‘Avatar’ Producer: Each Sequel is Standalone in Nature

It seems like a generation ago when Avatar became the highest-grossing movie of all time (unadjusted for inflation, of course), but now, the long-awaited sequels are in the midst of filming and Disney, who built a theme park out of the franchise, have a vested interest in making sure it goes from hit movie to hit franchise as they put the finishing touches on their acquisition of Fox. Avatar franchise producer Jon Landau explains that he’s not worried that Fox may have missed the window to have these sequels be breakout successes, as each sequel effectively tells a self-contained story.


Talking with Collider during the press tour for Alita: Battle Angel, Landau explained that you didn’t have to watch every single Avatar movie to get any of the others, as each film tells a story that builds upon the history of Pandora, the Na’vi, and the human race that traveled to the planet in hopes of solving their problems back on Earth:

“Each movie is a standalone movie that we would wanna go see. You don’t need to have seen the first Avatar to see Avatar 2. It sits there and we’re gonna take people on a visual and an emotional journey that comes to its own conclusion. Okay, step back. Is that a movie we would wanna make just as a standalone story? Yes. Now we do the same thing on Movie 3, Movie 4, and Movie 5. What we have the luxury of on Avatar is the world of Pandora. We get to keep it there but everything can be new, we’re not treading new ground.”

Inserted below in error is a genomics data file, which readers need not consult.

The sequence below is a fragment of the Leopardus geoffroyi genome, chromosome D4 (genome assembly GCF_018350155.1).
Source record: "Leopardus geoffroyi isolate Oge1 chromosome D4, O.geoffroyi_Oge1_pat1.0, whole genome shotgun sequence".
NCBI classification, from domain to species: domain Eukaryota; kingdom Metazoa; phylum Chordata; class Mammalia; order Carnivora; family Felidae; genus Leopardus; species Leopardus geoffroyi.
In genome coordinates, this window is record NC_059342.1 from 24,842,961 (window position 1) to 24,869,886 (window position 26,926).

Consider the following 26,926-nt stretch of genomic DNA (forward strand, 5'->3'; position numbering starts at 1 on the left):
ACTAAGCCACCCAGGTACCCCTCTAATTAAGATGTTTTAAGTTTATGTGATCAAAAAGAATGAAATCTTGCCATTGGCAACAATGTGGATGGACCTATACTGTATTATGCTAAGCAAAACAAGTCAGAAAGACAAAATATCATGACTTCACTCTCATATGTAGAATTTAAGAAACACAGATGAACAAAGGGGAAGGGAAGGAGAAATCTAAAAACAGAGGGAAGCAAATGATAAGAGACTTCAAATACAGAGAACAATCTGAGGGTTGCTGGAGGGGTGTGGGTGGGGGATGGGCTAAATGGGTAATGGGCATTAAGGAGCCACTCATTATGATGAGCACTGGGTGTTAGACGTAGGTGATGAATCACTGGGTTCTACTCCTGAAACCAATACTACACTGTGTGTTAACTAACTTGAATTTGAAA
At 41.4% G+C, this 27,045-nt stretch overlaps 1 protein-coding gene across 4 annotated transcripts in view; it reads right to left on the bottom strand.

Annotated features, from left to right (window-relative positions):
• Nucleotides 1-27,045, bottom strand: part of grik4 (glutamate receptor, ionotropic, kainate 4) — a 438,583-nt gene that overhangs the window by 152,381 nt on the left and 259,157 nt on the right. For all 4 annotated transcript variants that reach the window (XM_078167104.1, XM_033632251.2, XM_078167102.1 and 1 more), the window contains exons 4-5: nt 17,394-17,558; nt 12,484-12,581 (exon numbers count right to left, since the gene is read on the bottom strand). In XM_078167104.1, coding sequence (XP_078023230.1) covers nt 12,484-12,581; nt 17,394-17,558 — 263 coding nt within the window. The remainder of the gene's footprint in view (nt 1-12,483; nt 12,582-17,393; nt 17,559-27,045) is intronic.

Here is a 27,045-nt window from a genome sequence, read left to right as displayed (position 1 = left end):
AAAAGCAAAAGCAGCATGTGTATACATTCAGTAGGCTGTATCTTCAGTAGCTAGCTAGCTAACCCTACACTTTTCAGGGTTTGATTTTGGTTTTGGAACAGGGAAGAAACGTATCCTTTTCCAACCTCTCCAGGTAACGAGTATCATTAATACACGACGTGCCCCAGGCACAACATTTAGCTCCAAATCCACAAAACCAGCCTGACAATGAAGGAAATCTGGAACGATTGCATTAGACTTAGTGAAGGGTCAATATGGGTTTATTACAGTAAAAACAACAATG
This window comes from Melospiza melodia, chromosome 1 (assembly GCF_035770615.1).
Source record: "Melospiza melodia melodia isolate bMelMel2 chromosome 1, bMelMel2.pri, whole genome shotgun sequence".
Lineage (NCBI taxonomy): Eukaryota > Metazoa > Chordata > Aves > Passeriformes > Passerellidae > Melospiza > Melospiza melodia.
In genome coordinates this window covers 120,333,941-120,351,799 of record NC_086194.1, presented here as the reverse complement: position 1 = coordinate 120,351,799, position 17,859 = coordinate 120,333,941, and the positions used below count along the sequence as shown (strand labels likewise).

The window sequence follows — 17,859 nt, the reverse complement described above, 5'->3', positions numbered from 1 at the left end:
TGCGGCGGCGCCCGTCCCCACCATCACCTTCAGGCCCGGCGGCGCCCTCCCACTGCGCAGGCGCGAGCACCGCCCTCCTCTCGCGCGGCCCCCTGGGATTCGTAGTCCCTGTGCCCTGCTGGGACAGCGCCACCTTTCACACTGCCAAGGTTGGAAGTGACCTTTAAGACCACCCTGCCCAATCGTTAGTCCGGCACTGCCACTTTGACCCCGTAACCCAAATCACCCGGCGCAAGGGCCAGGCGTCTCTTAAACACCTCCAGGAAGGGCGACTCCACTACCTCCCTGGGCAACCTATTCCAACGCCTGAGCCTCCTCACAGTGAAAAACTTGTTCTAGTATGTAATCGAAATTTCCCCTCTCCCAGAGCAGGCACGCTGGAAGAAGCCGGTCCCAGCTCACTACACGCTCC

Avatar is in a really weird position as a movie franchise. The original film was a smash-hit that defied everyone’s expectations, yet outside of director James Cameron’s existing fanbase, nobody has really clamored for a sequel. Some have even raised questions about whether or not the eventual sequels may have missed their window to truly succeed due to the extensive gap between them and the first film. But the thing worth Cameron that’s always worth bringing up is that underestimating him is never a good idea. I get the feeling that people might start singing a different tune once we finally see some footage a decade after the first one left theaters, or if Cameron is able to bring in some kind of new visual technology that’s going to change the film-viewing experience like Avatar‘s 3-D component did. But for now, standalone movies may be a smart, measured approach for where to take this franchise.


The four Avatar sequels are currently scheduled for release on December 18, 2020, December 17, 2021, December 20, 2024, and December 19, 2025.